"Let's get out of here," Felice said abruptly. "It's dark enough now. We've got to be across the river before the moon shows over those mountains."
"Right," said Claude. "You and Richard help Martha down."
He held out his own hand to Angélique Guderian. Together they climbed from the tree and made their way to the water's edge.
The Black Forest of Elder Earth was a thoroughly tamed woodland. When seen from a distance its firs and pines did appear dark; but within the twenty-second-century forest itself all was green and pleasant, with manicured pathways that tempted even the laziest hikers to indulge wanderlust without the threat of inconvenience. Only in the southernmost part of the range, around the Fekiberg and its sister peaks, did the terrain rise above a thousand meters. In the twenty-second century the Schwarzwald was thickly peppered with quaint resorts, restored castles, Kurhauser, and mountain villages where out-world visitors were welcomed by costumed inhabitants and mouthwatering Kirschtorten.
The Pliocene Schwarzwald was something else altogether.
Before the erosive action of small Pleistocene glaciers wore the range down, it was higher and more sinister. Facing the rift valley of the Proto-Rhine was an escarpment that rose sheeriy for almost a kilometer and a half, broken only by occasional narrow gorges cut by torrents from the highlands. Foot-travelers approaching the Black Forest from the river had to climb up one of these clefts, following precipitate gametrails or scrabbling over great blocks of granite sheathed in rampant greenery, kept moist even during the dry season by mists rising from chains of cascades. Able-bodied Firvulag hikers were known to have ascended the escarpment in eight hours. It took Madame Guderian and her crippled party three days.
Above the rim of the eastern horizon the true Black Forest began. Nearest the river, where strong winds blew down the trough from the Alps, the spruces and firs grew contorted into fantastic shapes. Some of the trunks resembled dragon coils or writhing brown pythons, or even humanoid giants frozen for ever in agony, their upper limbs woven together into a roof twenty or thirty meters above the ground.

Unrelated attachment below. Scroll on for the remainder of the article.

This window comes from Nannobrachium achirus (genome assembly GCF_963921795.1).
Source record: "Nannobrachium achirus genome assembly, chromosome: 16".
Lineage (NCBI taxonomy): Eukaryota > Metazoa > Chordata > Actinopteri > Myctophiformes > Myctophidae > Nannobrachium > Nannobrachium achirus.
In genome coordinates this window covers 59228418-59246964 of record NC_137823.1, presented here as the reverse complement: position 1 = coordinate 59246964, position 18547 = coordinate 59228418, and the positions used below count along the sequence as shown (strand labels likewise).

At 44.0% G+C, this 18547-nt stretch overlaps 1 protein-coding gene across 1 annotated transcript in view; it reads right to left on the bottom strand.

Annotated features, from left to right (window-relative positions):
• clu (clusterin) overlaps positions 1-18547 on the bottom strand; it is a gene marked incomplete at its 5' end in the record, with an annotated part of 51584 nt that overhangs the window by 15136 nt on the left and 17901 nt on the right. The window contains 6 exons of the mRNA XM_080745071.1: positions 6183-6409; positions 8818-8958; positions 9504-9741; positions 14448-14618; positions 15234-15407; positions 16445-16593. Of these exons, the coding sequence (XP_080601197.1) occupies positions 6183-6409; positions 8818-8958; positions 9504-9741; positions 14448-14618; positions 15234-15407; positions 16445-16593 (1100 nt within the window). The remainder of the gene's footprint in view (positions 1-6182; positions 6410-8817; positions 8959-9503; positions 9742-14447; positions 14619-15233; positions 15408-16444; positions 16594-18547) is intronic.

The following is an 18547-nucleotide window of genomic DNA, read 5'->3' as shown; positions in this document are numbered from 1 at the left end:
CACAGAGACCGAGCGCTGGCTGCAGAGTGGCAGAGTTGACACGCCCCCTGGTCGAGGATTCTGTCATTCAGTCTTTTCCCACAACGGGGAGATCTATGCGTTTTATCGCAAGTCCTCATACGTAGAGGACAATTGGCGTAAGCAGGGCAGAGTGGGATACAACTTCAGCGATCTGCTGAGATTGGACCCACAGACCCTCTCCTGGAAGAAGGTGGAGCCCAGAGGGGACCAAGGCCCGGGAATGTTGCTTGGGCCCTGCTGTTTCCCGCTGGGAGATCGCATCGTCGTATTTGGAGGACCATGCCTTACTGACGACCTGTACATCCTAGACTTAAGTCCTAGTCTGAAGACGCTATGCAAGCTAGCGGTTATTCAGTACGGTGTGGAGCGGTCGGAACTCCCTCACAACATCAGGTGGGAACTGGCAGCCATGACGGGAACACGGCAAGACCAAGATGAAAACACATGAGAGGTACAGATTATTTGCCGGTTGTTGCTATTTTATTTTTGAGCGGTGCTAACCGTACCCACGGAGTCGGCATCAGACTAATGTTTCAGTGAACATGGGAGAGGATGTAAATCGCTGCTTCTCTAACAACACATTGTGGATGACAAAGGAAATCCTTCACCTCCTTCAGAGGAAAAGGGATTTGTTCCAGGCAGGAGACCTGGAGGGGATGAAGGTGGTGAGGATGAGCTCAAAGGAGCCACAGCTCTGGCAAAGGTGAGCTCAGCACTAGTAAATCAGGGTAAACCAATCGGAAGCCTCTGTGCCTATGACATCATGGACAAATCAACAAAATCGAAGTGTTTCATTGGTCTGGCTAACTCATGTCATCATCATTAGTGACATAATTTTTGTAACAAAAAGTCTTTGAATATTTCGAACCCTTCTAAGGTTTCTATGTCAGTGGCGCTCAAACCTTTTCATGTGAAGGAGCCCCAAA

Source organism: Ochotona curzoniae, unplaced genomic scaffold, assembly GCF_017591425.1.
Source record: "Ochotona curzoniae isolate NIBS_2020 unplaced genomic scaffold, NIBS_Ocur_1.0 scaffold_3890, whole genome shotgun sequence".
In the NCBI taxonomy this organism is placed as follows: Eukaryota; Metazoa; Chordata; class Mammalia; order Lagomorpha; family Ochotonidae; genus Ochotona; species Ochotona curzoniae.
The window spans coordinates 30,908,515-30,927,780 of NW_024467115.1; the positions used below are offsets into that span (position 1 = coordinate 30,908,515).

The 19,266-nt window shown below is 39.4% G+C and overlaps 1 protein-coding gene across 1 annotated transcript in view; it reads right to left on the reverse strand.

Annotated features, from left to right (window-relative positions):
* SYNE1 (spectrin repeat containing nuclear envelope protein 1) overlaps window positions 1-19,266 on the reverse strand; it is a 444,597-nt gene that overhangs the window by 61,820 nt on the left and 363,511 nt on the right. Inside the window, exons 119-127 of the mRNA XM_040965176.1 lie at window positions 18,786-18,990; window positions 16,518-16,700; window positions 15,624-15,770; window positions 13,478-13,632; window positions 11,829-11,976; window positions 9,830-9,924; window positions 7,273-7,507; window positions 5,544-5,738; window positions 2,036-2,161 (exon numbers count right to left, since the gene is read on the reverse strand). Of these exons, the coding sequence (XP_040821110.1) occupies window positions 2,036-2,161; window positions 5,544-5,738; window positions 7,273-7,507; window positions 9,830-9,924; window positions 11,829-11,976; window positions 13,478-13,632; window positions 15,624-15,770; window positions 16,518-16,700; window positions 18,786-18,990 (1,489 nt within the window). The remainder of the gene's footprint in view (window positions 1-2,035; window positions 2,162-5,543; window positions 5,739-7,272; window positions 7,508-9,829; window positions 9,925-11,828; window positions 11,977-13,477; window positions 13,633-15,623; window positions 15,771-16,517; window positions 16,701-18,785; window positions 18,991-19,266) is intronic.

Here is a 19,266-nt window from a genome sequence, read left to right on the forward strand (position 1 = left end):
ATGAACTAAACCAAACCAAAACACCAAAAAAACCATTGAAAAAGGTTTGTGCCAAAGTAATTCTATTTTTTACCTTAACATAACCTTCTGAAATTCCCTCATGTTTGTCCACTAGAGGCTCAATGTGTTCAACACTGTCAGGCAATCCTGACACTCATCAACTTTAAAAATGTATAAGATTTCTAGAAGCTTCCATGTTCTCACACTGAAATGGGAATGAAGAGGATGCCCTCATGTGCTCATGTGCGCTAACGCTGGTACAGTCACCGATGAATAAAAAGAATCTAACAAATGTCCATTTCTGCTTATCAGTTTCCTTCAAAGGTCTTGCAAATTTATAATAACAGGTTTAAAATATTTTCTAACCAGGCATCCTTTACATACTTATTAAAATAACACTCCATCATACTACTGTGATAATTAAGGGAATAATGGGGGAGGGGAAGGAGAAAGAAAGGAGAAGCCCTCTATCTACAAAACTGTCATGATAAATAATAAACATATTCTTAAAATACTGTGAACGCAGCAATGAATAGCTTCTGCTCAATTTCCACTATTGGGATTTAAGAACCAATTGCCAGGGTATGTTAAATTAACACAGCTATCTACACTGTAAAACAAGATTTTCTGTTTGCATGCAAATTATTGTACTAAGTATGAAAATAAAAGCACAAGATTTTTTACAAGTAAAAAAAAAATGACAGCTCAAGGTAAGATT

Farther east, this Twisted Forest calmed and straightened. The land of the southern Schwarzwald rose rapidly toward a culminating crest more than two thousand meters high, with three eminences. On the flanks of the western slope were conifers of climactic proportions, white firs and Norway spruces seventy meters tall growing in ranks so dense that when one tree died, it could hardly find room to fall, but instead leaned against supportive neighbors until it decayed and fell to bits. Only rarely was there a break in the forest canopy that allowed Richard to plot their course from the sun or the North Star. They could find no obvious trail, so the ex-spacer had to lay one out, moving from landmark to tedious landmark, never able to get a line of sight more than fifteen or twenty meters long because of the denseness of the trees.
The understorey of this evergreen expanse received very little sun. Its dreary bluish twilight supported almost no low-growing green plants, only saprophytes nourished by the detritus of the great trees. Some of the things that fattened on decomposition were degenerate flowering plants, pale stalks with nodding ghostly blooms of livid white, maroon, or speckled yellow; but paramount among the eaters of the dead were the myxomycetes and the fungi. To the five humans traveling through the Pliocene Black Forest it seemed that these, and not the towering conifers, were the dominant form of life.